Sunday, 8 September 2013

How to Create the Perfect Wife, by Wendy Moore

Why I read it: Slate review

Podcasts: WGN Radio

Brow: The hook might seem low-brow, but the book is about a mostly-forgotten 18th century intellectual and his bizarre quest to find the perfect woman, making it upper-middle brow.

Summary: Thomas Day, 18th century intellectual, rich guy, and all-around weirdo, picked up Rousseau's Emile and became obsessed with it. Emile is the story of a fictional little boy who is raised completely in a child-centred learning environment: if he wants to learn something, he asks someone to teach him, otherwise he is left alone. He walks around outside in winter with no shoes on. He is fearless, having never learned to fear, and intellectual, having never been constrained by a classroom. He is, in short, the perfect citizen, fully self-governing. A lot of wealthy eccentrics read the book and decided to apply Rousseau's philosophy to their own children, which mostly ended in disaster. Rousseau also published a companion book about Sophie, the perfect woman, who is raised to be governed by her husband. Not a lot of people tried out this experiment, because it so obviously sucks, but Day, as I said, was obsessed by Rousseau's philosophy. He also wanted to live deep in the countryside and devote all of his time to doing good works. He wanted to have as few servants as possible, meaning that any Mrs Day would have to be prepared to give up any hopes of spending the Day wealth on pretty frocks and spend her time cooking, cleaning, sewing, and accepting her husband's criticism. His wealth managed to attract a few women who agreed to get engaged to him, but as the reality of what he expected of them dawned on them, they all backed out, only to be dismissed as 'bitches.' So eventually Day realised that he would need to make his perfect wife from scratch. Pretending he was procuring servant girls for a married friend, Day managed to convince a foundling home to apprentice two pretty young girls to him. He then absconded with the girls to France, where they would be completely dependent on him, and spent the next year educating them and trying to figure out which was his Sophie. At the end of twelve months, he chose one, Sabrina, and sent the other off to a milliner's shop. He then brought Sabrina back to the English countryside, where he set about toughening her up, dripping hot wax on her and ordering her not to scream, and shooting a gun at her skirts and with the command not to flinch. But there were two things he could not conquer: her fears of water and horses. So eventually Sabrina, too, was sent off to boarding school and the search for the perfect wife continued.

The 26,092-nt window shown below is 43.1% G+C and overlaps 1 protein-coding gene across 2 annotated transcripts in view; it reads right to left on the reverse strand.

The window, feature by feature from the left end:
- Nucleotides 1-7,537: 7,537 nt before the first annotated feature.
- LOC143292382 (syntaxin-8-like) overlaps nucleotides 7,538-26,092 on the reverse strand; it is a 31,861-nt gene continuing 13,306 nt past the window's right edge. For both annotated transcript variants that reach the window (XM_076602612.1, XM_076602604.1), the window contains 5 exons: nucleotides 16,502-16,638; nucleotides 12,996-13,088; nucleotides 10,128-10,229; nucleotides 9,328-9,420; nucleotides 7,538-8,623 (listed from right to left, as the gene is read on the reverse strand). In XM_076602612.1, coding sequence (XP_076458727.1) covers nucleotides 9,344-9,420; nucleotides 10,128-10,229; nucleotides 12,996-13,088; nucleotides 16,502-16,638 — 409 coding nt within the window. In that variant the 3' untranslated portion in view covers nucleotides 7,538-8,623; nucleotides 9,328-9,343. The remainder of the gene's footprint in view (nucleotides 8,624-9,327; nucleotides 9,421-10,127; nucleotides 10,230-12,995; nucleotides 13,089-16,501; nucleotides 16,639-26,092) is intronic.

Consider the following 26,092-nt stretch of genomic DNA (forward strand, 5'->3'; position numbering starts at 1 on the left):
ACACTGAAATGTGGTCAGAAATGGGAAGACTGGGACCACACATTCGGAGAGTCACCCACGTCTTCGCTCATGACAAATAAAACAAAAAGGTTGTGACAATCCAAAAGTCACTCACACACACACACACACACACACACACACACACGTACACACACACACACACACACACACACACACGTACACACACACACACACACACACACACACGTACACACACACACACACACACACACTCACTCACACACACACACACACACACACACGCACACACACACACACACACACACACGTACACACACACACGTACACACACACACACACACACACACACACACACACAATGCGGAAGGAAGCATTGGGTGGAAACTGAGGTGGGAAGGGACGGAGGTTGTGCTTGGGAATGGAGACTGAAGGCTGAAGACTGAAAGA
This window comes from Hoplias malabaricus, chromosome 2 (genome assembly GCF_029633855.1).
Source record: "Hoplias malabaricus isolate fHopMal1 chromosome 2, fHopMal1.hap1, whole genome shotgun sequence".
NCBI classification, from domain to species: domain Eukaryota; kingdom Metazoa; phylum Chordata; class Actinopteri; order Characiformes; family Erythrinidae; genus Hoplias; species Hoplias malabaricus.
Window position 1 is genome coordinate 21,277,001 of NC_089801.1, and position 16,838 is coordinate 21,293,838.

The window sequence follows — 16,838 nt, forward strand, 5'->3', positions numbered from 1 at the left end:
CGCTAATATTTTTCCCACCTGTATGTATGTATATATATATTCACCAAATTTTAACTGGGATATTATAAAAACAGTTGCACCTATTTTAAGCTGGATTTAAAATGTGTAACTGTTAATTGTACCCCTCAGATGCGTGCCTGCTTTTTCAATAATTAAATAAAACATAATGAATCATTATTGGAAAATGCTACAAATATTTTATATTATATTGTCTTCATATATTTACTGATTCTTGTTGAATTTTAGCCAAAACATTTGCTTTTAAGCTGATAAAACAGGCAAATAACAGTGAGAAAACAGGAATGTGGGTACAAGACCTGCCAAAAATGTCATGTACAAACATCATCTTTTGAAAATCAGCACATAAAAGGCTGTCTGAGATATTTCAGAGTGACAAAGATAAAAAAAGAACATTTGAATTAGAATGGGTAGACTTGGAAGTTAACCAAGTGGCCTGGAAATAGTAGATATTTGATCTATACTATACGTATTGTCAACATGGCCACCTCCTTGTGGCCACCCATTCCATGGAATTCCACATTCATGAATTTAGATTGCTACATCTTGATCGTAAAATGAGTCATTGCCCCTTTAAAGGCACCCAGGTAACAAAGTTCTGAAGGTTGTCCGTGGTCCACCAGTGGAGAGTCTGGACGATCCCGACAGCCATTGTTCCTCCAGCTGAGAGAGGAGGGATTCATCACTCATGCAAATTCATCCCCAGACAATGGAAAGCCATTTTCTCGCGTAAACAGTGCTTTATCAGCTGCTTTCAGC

What I liked about it: This is another treasure, a well-told, rollicking tale of a rich twit who becomes enamoured of an idea and refuses to let go of it even when it becomes apparent that it isn't working. But I suppose that was a function of Day's odious personality. Did I mention that a part of his eccentricity was that he rejected all social graces, preferring instead to embark on long monologues about his theories, and that he refused to dress fashionably in a wig, but also didn't wash his hair? He wasn't all bad, he was an early abolitionist and supported American independence. And he had influential friends who never renounced him. Still it is satisfactory when Day gets his comeuppance when one of the many women he attempts to woo throws his ideas back on him. How can he reject society, she reasons, if he has never become a proper member of it? So he spends a year learning to dance and fence and dress like a gentleman, only to end up looking more ridiculous than when he started.

What I didn't like about it: This is another flawless book, a fascinating story that's well-told. No complaints from me.

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